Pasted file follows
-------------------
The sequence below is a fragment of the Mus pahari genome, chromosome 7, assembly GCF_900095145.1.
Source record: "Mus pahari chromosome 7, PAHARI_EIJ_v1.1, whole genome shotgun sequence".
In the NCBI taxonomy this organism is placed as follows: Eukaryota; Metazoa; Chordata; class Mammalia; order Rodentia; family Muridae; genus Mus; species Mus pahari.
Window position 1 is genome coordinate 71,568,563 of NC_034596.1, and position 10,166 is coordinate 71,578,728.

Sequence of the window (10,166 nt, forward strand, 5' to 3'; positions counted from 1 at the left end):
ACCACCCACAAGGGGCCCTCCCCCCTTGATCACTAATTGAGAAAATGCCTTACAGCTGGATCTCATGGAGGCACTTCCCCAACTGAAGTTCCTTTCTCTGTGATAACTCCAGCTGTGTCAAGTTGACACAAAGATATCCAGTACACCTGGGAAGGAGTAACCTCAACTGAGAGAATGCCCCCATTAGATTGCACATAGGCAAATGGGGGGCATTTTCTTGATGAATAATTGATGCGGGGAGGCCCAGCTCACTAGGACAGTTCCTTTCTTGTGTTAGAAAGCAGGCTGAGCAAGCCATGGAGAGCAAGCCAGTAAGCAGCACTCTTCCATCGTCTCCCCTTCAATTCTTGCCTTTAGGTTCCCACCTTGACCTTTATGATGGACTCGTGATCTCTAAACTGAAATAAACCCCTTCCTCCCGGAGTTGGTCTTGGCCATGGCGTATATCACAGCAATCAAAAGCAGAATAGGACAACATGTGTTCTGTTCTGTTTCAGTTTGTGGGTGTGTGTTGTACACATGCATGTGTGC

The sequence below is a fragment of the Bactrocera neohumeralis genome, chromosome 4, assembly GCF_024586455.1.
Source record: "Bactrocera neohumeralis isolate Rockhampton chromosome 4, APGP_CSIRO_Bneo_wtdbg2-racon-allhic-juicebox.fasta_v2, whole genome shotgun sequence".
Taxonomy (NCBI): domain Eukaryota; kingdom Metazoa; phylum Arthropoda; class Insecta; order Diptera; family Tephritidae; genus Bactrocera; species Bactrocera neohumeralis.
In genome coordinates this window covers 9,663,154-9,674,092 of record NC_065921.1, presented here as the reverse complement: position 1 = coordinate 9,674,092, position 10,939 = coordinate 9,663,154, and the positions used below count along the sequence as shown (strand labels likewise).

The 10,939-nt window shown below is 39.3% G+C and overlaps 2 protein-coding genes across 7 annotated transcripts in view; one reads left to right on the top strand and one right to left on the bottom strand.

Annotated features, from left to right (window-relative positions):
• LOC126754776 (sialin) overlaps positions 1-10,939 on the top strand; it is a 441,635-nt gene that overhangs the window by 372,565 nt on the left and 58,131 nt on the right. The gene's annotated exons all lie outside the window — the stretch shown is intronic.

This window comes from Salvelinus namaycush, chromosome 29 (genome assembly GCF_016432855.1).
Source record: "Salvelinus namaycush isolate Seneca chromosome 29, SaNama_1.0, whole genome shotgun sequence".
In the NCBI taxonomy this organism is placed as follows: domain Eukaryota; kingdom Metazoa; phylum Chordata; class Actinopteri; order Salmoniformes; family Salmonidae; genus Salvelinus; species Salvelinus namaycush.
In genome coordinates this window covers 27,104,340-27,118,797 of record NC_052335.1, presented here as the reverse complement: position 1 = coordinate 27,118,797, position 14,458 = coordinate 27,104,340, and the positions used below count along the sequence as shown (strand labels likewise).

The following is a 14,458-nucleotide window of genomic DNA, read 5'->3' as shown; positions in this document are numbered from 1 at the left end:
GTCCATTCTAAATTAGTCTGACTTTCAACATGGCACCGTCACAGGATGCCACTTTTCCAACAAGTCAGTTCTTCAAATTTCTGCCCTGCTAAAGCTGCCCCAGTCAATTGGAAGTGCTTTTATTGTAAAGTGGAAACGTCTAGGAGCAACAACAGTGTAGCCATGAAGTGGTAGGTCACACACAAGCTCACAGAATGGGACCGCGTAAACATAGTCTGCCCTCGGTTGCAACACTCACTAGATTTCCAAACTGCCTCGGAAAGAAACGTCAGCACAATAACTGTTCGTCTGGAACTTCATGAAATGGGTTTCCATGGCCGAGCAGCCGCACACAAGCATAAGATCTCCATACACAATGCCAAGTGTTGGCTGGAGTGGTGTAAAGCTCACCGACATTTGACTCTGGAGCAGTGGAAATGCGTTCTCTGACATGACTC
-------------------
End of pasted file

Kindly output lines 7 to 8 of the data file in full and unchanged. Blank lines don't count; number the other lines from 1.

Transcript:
The sequence below is a fragment of the Bactrocera neohumeralis genome, chromosome 4, assembly GCF_024586455.1.
Source record: "Bactrocera neohumeralis isolate Rockhampton chromosome 4, APGP_CSIRO_Bneo_wtdbg2-racon-allhic-juicebox.fasta_v2, whole genome shotgun sequence".